Posts Tagged ‘lawrence krauss’

Why is there something rather than nothing?

May 9, 2012 14 comments

A debate recently erupted on the web in physics and philosophy of science circles about some comments made by Lawrence Krauss, author of a new book A Universe from Nothing. I learned about it from a rather good blog article by Sean Carroll.

The net is this: Krauss states that physics can now explain why the universe exists at all, without help from religion or philosophy. He also suggested that philosophers had been less than useful in making this clear. The philosophers were peeved.

As a digital physics person, I feel compelled to chime in. This is because Krauss’s way of explaining the spontaneous appearance of the universe is to define ‘nothing’ as a fluctuating quantum state, and then to show how such a state can give rise to a spontaneous universe.

But there’s a problem here, and I think it’s what some of the philosophers take issue with. A fluctuating quantum state that has conveniently been around for eternity and which is defined by an infinite-dimensional Hilbert space of possibilities is a really specific, and somewhat unusual, way of defining ‘nothing’. It’s the sort of hilarious goal-post moving that physicists do without even noticing that they’re doing it.

I think the philosophers are tempted to ask: ‘But where does the quantum potential come from?’. Me too. I think Krauss’s answer is approximately: ‘That’s the wrong question. It’s just there. You’re behind the times.’

In my opinion, Krauss’s assertions are lame. Invoking a quantum potential is just another way of saying that the universe was always there, just in another form. To say that this answer suffices is to embed your assumptions directly into your explanation. However, some philosophers’ assertion that the question of why the universe exists can never be answered is also lame. I believe that the logic of digital physics gives you an instant way out of all this waffling.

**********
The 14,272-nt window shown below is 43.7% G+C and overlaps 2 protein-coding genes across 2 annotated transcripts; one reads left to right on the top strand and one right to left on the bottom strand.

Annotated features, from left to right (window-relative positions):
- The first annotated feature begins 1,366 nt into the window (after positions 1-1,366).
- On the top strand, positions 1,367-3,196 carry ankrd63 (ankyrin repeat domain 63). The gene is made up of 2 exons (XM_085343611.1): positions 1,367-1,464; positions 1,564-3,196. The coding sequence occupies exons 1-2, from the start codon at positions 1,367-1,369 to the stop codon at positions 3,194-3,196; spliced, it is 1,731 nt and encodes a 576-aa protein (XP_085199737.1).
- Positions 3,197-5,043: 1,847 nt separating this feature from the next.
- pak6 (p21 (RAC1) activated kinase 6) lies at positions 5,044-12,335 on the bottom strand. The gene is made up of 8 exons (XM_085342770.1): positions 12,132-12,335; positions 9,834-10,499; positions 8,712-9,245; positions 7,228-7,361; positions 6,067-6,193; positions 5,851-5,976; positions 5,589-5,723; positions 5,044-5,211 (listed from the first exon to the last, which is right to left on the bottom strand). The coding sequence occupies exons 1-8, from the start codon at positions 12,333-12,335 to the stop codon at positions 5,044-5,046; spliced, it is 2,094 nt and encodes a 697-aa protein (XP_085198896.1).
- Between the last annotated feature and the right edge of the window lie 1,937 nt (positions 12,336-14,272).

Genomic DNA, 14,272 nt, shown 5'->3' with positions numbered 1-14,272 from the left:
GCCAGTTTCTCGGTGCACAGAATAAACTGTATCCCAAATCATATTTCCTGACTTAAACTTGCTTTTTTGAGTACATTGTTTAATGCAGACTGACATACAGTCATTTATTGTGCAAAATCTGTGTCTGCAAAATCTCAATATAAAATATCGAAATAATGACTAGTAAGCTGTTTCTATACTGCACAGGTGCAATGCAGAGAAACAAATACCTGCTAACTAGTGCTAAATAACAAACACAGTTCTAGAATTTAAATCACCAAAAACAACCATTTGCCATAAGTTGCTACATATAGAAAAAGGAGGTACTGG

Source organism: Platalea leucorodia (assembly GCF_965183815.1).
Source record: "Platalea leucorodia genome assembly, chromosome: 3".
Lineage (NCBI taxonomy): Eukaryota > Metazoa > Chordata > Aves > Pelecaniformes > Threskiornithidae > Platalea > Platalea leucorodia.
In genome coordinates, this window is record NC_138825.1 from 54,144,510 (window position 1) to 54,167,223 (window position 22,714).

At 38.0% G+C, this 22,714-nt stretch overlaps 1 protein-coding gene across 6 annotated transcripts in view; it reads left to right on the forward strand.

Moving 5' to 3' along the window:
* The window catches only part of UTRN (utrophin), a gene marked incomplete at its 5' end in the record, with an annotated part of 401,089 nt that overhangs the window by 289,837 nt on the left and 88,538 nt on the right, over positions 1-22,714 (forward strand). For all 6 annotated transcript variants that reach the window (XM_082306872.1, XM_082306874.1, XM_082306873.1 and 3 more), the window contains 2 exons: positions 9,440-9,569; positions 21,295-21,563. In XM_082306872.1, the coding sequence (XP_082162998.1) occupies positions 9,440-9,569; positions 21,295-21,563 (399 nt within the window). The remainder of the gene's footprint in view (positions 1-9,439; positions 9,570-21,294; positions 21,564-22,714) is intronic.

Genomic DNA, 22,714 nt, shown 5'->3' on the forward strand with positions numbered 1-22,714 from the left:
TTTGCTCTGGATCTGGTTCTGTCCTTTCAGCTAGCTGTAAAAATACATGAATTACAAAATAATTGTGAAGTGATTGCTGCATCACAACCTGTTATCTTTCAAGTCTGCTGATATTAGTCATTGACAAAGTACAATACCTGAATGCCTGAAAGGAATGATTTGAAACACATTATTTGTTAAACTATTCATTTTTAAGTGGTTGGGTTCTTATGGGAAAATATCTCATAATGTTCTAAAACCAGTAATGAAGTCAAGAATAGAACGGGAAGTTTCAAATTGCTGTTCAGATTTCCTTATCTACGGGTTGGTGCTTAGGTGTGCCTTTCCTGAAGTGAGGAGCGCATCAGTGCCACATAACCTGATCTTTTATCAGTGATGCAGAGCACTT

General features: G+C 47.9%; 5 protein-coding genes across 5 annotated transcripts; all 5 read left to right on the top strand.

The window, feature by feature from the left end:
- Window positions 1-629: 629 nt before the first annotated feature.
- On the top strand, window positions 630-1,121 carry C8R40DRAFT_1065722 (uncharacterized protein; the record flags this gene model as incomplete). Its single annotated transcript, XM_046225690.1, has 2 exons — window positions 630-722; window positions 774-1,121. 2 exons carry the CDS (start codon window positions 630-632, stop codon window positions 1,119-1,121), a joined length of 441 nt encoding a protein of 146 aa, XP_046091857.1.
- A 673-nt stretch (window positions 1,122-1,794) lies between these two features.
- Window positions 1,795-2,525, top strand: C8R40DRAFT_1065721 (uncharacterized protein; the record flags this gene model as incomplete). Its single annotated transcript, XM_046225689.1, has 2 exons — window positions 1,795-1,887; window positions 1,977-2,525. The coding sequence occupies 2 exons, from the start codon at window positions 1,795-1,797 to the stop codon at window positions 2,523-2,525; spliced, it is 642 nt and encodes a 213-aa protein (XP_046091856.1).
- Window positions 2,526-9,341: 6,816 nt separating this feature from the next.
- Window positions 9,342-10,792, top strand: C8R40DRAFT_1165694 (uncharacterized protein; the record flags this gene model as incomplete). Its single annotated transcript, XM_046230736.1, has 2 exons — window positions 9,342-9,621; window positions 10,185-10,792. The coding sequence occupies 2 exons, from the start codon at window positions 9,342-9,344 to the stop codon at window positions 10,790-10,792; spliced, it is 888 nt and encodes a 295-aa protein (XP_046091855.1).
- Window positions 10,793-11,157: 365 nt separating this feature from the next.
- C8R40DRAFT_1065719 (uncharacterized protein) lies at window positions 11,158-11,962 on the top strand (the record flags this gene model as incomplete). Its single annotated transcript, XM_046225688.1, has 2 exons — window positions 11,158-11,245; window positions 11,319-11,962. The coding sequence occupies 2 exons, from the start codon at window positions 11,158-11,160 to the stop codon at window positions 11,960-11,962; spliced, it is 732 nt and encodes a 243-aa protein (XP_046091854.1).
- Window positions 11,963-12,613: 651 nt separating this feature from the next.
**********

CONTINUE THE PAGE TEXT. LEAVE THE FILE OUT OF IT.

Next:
Think of it this way. Let’s say I have the rules for a universe and start following them on a napkin. I use a really big napkin so that simulated people in that universe can ask about their origins. Is the universe I simulate in the napkin real or not?

If we say it’s real, then we’re saying that something simulated is as real as our universe.

If we say that the napkin universe isn’t real, then we have to ask whether we’re in someone else’s napkin simulation. How would we ever know? Does that make us possibly not real either?

There’s no way to tell if you’re in a simulation or not, because everything in the universe can be described in terms of information. If we believe in the existence of logical physical laws, then we also believe in the potential for a simulated universe.

One might say, in response to this, that regardless of how simulated the universe might be, it’s still happening, and therefore there’s some level at which the universe is real. There has to be something at the bottom of things that’s concrete because we’re here.

But that’s wrong.

What is this magic commodity of reality that let’s us know that we’re actually happening? It’s not something that manifests as information because it can’t be simulated.  This means we can’t measure it or even talk about its properties. In fact, presupposing that it exists is a form of mysticism because it can never be proven. If it wasn’t there, and the universe wasn’t ‘happening’, how would you know?

The simple answer often given is: ‘Because otherwise I wouldn’t be here.’